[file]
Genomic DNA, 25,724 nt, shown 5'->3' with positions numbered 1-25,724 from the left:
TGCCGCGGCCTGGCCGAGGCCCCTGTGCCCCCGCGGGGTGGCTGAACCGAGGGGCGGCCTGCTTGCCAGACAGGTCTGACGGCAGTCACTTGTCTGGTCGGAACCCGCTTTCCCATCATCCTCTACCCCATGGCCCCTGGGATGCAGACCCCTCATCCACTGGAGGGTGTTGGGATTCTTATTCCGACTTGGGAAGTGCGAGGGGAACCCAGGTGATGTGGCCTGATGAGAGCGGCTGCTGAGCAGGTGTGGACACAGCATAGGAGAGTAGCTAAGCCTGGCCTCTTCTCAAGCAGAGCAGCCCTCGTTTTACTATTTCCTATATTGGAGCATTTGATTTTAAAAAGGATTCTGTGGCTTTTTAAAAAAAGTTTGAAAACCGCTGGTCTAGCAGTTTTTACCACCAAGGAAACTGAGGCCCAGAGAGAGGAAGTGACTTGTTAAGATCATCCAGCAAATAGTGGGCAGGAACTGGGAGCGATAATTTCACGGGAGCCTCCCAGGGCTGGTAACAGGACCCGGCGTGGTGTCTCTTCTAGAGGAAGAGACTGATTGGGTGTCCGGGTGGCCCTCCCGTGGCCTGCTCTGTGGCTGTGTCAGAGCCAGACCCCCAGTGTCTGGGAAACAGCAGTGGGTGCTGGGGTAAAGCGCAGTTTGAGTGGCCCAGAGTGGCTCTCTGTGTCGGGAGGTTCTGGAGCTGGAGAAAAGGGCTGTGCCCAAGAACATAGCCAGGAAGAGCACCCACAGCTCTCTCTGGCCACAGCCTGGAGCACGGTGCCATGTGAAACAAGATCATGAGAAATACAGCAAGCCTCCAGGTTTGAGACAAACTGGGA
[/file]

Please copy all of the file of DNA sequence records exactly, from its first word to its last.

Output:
Genomic DNA, 25,724 nt, shown 5'->3' with positions numbered 1-25,724 from the left:
TGCCGCGGCCTGGCCGAGGCCCCTGTGCCCCCGCGGGGTGGCTGAACCGAGGGGCGGCCTGCTTGCCAGACAGGTCTGACGGCAGTCACTTGTCTGGTCGGAACCCGCTTTCCCATCATCCTCTACCCCATGGCCCCTGGGATGCAGACCCCTCATCCACTGGAGGGTGTTGGGATTCTTATTCCGACTTGGGAAGTGCGAGGGGAACCCAGGTGATGTGGCCTGATGAGAGCGGCTGCTGAGCAGGTGTGGACACAGCATAGGAGAGTAGCTAAGCCTGGCCTCTTCTCAAGCAGAGCAGCCCTCGTTTTACTATTTCCTATATTGGAGCATTTGATTTTAAAAAGGATTCTGTGGCTTTTTAAAAAAAGTTTGAAAACCGCTGGTCTAGCAGTTTTTACCACCAAGGAAACTGAGGCCCAGAGAGAGGAAGTGACTTGTTAAGATCATCCAGCAAATAGTGGGCAGGAACTGGGAGCGATAATTTCACGGGAGCCTCCCAGGGCTGGTAACAGGACCCGGCGTGGTGTCTCTTCTAGAGGAAGAGACTGATTGGGTGTCCGGGTGGCCCTCCCGTGGCCTGCTCTGTGGCTGTGTCAGAGCCAGACCCCCAGTGTCTGGGAAACAGCAGTGGGTGCTGGGGTAAAGCGCAGTTTGAGTGGCCCAGAGTGGCTCTCTGTGTCGGGAGGTTCTGGAGCTGGAGAAAAGGGCTGTGCCCAAGAACATAGCCAGGAAGAGCACCCACAGCTCTCTCTGGCCACAGCCTGGAGCACGGTGCCATGTGAAACAAGATCATGAGAAATACAGCAAGCCTCCAGGTTTGAGACAAACTGGGA